• How does the deconstruction of the Tentative Map components affect how the blasting, hauling and grading process?   For instance, we might assume that the Sierra Village will be sold first because it has the easiest access, through Fawn Lane.   Once this Village is built out, how will the new residents feel about the blasting and hauling of dozens of heavy-duty earth moving equipment through their Village on a daily basis for the years it will take to construct the access road and creating the Tioga Village up on the Steamboat Hill immediately south?   Will the new owners/builders of the Sierra Village mandate that every home buyer sign an agreement to allow this activity? Would the Sierra Village owners even care?   How does this work exactly?
  • Most importantly, how will the sale of these four Villages affect the status of completion for the 134 Conditions placed on the Tentative Map approval (https://washoerap.com/about)? The advertisement blithely boasts of a completed site geotechnical investigation “suitable for final map application”.   Italics mine.   I beg to differ.   Have the County Planners already seen a geotechnical investigation report (which would be prepared by Lumos Associates)?   If so, have they actually approved it? And with what sort of peer review process? We know that the County Planning Department does NOT have a registered geotechnical engineer on staff, nor have they procured the services of an independent consultant to do so. I made a technically-detailed case for oversight of the Lumos geotechnical work in a letter to Trevor Lloyd and Dwayne Smith at the Planning Department (LINK: https://washoerap.com/2017/12/).   I never received a response.
  • Of the 134 conditions, the most concerning for the health, safety and environment of the Callahan/Fawn Lane residents, as contained in our Appeal from June 2017 (https://wordpress.com/page/washoerap.com/3) include but are not limited to: consistency with the Forest Area Plan, traffic management (invalid traffic study), stormwater runoff management, water supply, fire protection, sewage treatment capacity as the County Planners and commissioners neglected to include the cumulative impacts of other approved development in the Mt. Rose Corridor.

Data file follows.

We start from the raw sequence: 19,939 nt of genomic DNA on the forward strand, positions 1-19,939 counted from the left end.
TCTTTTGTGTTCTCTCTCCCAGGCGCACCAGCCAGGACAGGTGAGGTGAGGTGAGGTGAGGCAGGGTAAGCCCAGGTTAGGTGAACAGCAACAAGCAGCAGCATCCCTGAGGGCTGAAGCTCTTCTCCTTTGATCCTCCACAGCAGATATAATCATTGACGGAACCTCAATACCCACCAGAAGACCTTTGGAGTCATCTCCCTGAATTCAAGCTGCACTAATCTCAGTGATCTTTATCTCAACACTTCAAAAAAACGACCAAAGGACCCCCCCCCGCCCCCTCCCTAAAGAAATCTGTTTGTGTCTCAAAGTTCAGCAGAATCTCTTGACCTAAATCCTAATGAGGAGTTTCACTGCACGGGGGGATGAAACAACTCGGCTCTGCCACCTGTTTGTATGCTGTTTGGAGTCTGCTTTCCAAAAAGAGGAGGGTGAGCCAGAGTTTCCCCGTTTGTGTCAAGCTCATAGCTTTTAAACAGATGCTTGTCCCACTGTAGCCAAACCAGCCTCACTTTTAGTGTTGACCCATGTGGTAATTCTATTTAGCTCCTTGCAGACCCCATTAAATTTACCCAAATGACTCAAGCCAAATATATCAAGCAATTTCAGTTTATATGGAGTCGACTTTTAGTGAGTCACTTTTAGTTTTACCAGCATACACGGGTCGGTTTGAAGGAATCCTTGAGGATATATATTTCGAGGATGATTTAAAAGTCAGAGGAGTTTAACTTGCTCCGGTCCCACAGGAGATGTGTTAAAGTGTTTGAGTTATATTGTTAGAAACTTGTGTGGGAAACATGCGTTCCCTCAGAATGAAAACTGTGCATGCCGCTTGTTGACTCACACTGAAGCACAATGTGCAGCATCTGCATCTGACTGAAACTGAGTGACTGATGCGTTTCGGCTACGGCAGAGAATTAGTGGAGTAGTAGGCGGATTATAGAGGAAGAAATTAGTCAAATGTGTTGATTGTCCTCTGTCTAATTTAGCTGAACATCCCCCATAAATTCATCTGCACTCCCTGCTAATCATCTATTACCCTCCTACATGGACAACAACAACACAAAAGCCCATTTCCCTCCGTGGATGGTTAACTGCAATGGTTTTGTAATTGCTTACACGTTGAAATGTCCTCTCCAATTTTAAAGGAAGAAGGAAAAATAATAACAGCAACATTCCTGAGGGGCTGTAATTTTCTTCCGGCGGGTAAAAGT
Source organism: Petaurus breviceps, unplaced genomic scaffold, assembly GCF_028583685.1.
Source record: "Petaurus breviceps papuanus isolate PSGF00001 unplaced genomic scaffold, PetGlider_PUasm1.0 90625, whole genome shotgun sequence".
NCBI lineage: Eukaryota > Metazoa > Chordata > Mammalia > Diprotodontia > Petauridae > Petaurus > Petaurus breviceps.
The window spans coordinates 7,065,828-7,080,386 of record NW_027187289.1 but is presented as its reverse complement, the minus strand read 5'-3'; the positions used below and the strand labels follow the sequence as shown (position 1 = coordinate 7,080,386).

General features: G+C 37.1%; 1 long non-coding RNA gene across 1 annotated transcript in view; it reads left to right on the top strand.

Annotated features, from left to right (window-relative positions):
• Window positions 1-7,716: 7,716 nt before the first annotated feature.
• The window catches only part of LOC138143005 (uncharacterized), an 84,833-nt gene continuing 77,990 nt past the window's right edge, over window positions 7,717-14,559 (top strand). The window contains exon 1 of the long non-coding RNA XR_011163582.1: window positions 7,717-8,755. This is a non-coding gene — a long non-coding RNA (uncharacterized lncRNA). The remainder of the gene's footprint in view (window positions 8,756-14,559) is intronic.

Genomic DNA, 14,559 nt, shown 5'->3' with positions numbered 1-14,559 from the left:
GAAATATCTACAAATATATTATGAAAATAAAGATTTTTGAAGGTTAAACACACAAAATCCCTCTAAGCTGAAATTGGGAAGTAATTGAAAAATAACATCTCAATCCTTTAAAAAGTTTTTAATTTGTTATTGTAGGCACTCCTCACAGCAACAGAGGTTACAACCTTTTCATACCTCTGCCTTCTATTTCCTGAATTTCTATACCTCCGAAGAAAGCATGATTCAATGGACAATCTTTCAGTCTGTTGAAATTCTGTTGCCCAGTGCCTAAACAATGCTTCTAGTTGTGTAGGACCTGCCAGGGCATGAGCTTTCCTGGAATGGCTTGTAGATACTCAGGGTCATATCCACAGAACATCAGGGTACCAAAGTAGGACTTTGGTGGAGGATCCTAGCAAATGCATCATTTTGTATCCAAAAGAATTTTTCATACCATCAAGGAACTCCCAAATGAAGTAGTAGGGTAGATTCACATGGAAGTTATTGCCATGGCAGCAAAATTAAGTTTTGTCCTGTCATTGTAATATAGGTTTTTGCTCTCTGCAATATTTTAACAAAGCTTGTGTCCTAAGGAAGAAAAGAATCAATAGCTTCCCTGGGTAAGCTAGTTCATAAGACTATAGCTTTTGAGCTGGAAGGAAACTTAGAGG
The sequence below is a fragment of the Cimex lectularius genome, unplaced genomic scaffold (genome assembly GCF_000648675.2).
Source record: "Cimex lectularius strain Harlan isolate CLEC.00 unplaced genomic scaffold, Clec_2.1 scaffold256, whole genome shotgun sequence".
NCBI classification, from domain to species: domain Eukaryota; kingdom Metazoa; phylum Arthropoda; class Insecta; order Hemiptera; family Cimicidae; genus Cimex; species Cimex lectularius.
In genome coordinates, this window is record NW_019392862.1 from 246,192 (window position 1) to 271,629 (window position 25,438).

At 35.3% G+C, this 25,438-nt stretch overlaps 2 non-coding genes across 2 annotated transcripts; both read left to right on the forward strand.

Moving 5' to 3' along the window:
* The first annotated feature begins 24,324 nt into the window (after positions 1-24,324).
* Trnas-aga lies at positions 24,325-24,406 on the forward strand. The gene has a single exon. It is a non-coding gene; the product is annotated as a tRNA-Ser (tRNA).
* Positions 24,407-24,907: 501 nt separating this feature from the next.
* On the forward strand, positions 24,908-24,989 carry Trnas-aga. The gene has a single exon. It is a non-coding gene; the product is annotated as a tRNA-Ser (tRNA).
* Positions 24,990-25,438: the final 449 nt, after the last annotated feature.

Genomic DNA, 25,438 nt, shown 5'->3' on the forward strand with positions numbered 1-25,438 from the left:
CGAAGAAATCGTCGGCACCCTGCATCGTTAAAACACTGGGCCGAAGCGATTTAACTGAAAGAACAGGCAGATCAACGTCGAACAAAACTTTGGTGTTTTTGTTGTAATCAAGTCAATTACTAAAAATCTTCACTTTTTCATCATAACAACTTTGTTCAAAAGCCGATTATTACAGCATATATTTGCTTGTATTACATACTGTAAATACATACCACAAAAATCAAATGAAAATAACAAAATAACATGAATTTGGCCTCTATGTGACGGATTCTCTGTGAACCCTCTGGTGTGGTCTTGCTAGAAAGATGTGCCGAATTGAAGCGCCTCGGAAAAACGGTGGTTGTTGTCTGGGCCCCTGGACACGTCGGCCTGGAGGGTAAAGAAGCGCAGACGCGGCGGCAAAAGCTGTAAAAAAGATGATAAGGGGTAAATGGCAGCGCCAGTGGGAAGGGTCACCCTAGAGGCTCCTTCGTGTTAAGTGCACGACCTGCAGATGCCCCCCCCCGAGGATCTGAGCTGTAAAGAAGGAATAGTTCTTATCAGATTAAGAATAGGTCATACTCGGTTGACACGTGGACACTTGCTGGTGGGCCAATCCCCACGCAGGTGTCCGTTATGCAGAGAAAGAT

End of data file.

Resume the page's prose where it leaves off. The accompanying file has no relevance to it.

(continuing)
Should these four Villages actually be sold to four different buyers, how will the County manage final build-out approvals with each entity separately applying for various construction permits based on ONLY ONE tentative map?   It is extremely likely that some of the tentative map components such as infrastructure layout and traffic control must change to accommodate each parcel.   As an example, what if a buyer only wanted to purchase the high-end Whitney Village and needed to build out the access roads across the as-yet unpurchased Sierra, Tioga and Whitney Villages?   Would that buyer have to procure rights to build the access roads across the other properties, thereby taking on an extra expense?   How would the infrastructure installation (which must be provided by Washoe County) be managed in this case? Should the Tentative Map not be re-written and re-submitted for each Village?   What does the NRS say about this? Is there a requirement and a process for amending tentative maps to reflect yet another subdivision of ownership and management of build-out?  How would each owner ensure that their Village has at least two access roads, should the build-out NOT proceed as described in the Tentative Map.